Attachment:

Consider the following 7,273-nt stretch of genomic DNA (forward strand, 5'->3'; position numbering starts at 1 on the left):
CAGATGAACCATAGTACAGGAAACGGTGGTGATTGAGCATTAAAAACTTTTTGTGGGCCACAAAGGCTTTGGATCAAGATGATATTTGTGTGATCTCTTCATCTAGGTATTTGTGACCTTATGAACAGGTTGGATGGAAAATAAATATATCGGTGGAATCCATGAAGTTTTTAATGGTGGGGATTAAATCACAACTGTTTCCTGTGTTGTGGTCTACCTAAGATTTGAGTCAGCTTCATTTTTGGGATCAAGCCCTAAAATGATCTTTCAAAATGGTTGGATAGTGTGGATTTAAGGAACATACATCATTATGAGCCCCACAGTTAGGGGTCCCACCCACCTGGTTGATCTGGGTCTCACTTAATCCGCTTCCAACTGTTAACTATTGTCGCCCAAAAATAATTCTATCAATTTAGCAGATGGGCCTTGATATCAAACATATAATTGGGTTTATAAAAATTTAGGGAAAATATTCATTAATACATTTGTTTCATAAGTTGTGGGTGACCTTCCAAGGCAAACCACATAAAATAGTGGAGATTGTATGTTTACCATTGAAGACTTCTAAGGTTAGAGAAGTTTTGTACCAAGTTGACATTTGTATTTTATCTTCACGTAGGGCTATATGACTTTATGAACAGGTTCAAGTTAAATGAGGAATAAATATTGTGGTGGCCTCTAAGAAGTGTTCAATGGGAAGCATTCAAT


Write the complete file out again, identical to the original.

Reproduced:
Consider the following 7,273-nt stretch of genomic DNA (forward strand, 5'->3'; position numbering starts at 1 on the left):
CAGATGAACCATAGTACAGGAAACGGTGGTGATTGAGCATTAAAAACTTTTTGTGGGCCACAAAGGCTTTGGATCAAGATGATATTTGTGTGATCTCTTCATCTAGGTATTTGTGACCTTATGAACAGGTTGGATGGAAAATAAATATATCGGTGGAATCCATGAAGTTTTTAATGGTGGGGATTAAATCACAACTGTTTCCTGTGTTGTGGTCTACCTAAGATTTGAGTCAGCTTCATTTTTGGGATCAAGCCCTAAAATGATCTTTCAAAATGGTTGGATAGTGTGGATTTAAGGAACATACATCATTATGAGCCCCACAGTTAGGGGTCCCACCCACCTGGTTGATCTGGGTCTCACTTAATCCGCTTCCAACTGTTAACTATTGTCGCCCAAAAATAATTCTATCAATTTAGCAGATGGGCCTTGATATCAAACATATAATTGGGTTTATAAAAATTTAGGGAAAATATTCATTAATACATTTGTTTCATAAGTTGTGGGTGACCTTCCAAGGCAAACCACATAAAATAGTGGAGATTGTATGTTTACCATTGAAGACTTCTAAGGTTAGAGAAGTTTTGTACCAAGTTGACATTTGTATTTTATCTTCACGTAGGGCTATATGACTTTATGAACAGGTTCAAGTTAAATGAGGAATAAATATTGTGGTGGCCTCTAAGAAGTGTTCAATGGGAAGCATTCAAT